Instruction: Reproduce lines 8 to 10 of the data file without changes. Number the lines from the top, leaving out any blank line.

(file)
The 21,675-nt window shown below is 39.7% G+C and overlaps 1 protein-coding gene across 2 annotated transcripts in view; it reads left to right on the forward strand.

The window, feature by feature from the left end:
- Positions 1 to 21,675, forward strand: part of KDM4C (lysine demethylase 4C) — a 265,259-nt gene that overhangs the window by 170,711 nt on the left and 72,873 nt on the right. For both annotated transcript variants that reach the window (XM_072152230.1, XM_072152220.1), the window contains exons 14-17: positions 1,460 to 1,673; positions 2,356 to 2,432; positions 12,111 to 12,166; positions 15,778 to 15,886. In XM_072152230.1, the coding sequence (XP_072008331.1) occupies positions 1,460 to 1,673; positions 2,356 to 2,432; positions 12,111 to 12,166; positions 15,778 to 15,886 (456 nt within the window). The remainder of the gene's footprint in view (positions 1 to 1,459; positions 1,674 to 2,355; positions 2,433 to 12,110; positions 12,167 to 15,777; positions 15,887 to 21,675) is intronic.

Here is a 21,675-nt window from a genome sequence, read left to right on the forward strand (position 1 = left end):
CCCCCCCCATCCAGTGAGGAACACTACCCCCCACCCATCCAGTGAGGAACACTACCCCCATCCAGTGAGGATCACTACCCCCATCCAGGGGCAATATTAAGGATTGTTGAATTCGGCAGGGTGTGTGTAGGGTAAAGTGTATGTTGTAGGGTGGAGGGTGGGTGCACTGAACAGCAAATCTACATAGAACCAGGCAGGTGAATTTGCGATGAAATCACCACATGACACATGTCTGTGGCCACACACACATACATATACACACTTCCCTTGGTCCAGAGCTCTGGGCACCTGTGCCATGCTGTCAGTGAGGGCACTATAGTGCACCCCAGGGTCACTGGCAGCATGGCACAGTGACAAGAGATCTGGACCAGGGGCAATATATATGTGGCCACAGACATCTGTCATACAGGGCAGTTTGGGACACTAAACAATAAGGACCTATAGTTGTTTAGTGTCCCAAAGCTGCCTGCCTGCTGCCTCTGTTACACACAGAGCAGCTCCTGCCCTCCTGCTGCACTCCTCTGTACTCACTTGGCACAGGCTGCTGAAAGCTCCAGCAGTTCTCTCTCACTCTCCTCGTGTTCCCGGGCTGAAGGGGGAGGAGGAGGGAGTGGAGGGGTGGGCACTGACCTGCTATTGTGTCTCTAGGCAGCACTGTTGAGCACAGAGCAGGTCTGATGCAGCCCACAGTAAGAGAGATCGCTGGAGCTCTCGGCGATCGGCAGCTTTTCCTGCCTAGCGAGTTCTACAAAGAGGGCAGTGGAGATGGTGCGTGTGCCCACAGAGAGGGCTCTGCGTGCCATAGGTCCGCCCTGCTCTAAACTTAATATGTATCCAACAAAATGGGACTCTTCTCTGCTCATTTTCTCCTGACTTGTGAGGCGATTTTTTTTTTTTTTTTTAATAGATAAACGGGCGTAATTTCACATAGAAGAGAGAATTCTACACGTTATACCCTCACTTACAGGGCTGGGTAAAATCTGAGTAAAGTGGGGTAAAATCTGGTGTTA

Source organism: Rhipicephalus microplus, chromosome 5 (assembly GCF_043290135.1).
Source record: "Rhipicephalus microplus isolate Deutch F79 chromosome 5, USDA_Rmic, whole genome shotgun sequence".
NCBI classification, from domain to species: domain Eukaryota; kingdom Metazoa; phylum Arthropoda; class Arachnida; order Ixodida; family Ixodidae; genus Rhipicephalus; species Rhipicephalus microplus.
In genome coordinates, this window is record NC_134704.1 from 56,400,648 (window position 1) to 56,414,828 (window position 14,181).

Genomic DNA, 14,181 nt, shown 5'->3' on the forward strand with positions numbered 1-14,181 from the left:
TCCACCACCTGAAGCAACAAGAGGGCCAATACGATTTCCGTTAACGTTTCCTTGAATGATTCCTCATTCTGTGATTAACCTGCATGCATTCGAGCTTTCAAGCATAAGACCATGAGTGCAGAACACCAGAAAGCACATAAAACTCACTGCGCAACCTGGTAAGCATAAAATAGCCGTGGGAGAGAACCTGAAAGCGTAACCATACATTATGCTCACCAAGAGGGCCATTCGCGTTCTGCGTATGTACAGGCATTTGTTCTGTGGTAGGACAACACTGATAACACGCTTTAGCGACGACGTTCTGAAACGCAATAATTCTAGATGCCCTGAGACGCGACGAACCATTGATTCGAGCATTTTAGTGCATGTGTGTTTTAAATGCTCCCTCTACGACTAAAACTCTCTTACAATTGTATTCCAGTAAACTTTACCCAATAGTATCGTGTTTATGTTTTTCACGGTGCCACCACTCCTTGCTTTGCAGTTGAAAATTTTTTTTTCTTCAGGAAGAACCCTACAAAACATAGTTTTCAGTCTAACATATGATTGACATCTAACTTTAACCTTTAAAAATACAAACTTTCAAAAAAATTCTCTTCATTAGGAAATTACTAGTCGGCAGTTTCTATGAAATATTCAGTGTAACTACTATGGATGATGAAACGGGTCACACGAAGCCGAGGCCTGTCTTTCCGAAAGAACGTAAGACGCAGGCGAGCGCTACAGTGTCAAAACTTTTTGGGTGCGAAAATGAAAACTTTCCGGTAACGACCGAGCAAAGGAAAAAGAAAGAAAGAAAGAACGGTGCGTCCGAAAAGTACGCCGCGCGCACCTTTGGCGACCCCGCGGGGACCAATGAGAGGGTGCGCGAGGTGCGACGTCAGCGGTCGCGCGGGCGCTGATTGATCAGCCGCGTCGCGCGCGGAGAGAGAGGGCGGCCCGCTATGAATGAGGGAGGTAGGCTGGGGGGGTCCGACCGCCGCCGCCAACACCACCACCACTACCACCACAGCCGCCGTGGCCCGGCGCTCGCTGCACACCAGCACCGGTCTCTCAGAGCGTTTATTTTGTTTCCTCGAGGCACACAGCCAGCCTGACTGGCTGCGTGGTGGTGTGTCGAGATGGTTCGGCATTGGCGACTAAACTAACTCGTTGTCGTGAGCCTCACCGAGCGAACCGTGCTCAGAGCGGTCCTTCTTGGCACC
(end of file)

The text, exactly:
NCBI classification, from domain to species: domain Eukaryota; kingdom Metazoa; phylum Arthropoda; class Arachnida; order Ixodida; family Ixodidae; genus Rhipicephalus; species Rhipicephalus microplus.
In genome coordinates, this window is record NC_134704.1 from 56,400,648 (window position 1) to 56,414,828 (window position 14,181).

Genomic DNA, 14,181 nt, shown 5'->3' on the forward strand with positions numbered 1-14,181 from the left: